SAN ANTONIO – Two San Antonio universities and a college have received multi-million dollar grants this week.
St. Mary’s University received a $5.3 million grant from the Dept. of Education to help with its School of Science, Engineering and Technology.
“We are grateful for this grant as we continue to respond to the ever-growing demand for STEM education on our campus,” said University President Thomas Mengler, J.D. “This grant will provide a strong boost to the implementation of the University’s strategic vision for the School of Science, Engineering and Technology, and we are especially excited about the impact that this grant will have on our University and our ability to serve the STEM needs of our region.”
The money will be dispersed over five years and will help fund multiple university programs including:
- Creation of a bioinformatics program
- Streamlined transfer services for STEM students at the Alamo Colleges
- Coaching services for Hispanic STEM majors
- Renovation and equipment for biology and chemistry laboratories
- Faculty and staff, including a bioinformatics professor, a forensic science professor, STEM coaches, a data analyst and a lab technician
- Enhancement of the forensic science program
The University of Texas at San Antonio was also awarded $3 million for the schools Center for Infrastructure Assurance and Security.
The money from the Dept. of Homeland Security will help fund cybersecurity training courses to oppose new and emerging cyber threats.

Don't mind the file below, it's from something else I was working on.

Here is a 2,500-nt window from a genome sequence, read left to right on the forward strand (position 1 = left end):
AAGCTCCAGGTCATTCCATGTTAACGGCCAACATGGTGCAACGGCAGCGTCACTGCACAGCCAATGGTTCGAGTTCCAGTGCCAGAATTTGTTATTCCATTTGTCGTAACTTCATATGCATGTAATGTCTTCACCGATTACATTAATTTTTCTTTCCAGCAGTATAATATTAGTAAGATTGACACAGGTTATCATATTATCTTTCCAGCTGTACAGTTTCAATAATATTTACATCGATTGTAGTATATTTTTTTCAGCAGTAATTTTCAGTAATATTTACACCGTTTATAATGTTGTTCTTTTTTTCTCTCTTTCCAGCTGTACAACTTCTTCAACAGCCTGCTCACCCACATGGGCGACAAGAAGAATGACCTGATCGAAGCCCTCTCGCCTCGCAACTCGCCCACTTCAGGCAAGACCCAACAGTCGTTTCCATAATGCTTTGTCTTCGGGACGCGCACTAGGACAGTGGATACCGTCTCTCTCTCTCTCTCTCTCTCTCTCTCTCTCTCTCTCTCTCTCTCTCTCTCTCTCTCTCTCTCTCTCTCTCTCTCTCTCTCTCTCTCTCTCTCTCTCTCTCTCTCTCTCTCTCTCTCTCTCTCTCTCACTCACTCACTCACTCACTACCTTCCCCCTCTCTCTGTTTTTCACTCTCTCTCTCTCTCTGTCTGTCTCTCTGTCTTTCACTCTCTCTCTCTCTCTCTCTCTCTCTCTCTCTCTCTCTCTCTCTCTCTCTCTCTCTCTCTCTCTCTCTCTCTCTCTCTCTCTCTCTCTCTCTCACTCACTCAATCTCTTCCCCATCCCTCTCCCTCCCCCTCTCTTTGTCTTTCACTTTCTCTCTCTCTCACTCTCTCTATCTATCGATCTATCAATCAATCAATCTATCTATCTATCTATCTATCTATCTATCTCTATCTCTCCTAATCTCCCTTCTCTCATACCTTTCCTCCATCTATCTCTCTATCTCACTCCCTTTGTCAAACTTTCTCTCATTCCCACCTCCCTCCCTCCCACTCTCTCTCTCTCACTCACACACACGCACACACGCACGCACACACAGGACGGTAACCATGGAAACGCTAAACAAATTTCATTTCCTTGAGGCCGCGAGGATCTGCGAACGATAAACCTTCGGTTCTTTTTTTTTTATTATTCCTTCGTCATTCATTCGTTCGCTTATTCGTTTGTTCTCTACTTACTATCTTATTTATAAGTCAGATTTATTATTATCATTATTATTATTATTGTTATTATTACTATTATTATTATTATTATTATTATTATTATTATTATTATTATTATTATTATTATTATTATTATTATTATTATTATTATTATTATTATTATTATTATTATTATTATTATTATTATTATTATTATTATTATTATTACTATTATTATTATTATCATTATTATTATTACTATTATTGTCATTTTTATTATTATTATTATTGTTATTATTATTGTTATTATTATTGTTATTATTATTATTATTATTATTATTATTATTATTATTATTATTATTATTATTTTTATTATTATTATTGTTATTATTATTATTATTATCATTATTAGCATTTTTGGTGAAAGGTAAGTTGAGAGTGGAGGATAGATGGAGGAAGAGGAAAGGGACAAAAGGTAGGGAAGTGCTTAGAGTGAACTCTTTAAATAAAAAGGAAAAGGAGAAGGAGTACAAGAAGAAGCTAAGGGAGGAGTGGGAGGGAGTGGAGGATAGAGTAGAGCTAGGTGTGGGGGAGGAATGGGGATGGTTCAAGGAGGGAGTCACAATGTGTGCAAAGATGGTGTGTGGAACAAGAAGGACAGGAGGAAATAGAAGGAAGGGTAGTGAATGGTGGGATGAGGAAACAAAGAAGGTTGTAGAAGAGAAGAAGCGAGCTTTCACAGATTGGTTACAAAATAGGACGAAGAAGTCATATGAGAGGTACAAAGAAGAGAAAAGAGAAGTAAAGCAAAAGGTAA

Greg White, director of UTSA’s CIAS and professor of computer science, will help oversee the grant.
“UTSA is thrilled to have been selected to lead the CTG (continuing training grants) efforts,” White said. “Our team continues to work to improve our nation’s cybersecurity through innovative, high-quality training efforts. In partnership with the NCPC, UTSA continues to lead the way in cybersecurity training.”
San Antonio College was also awarded $3.8 million for its STEM programs.
“The grant promotes and highlights the efforts we have been traditionally doing to support students in the STEM fields,” said Dr. Robert Vela, president of SAC. “It will assist in developing creative ways to ensure students complete their associate’s and transfer to a four-year university in the STEM fields.”
The money will be used to establish a 3 -D technology certificate/degree program, expand tutoring in accelerated remedial math and college algebra, develop new curriculum and academic pathways for students to transfer to 4-year colleges.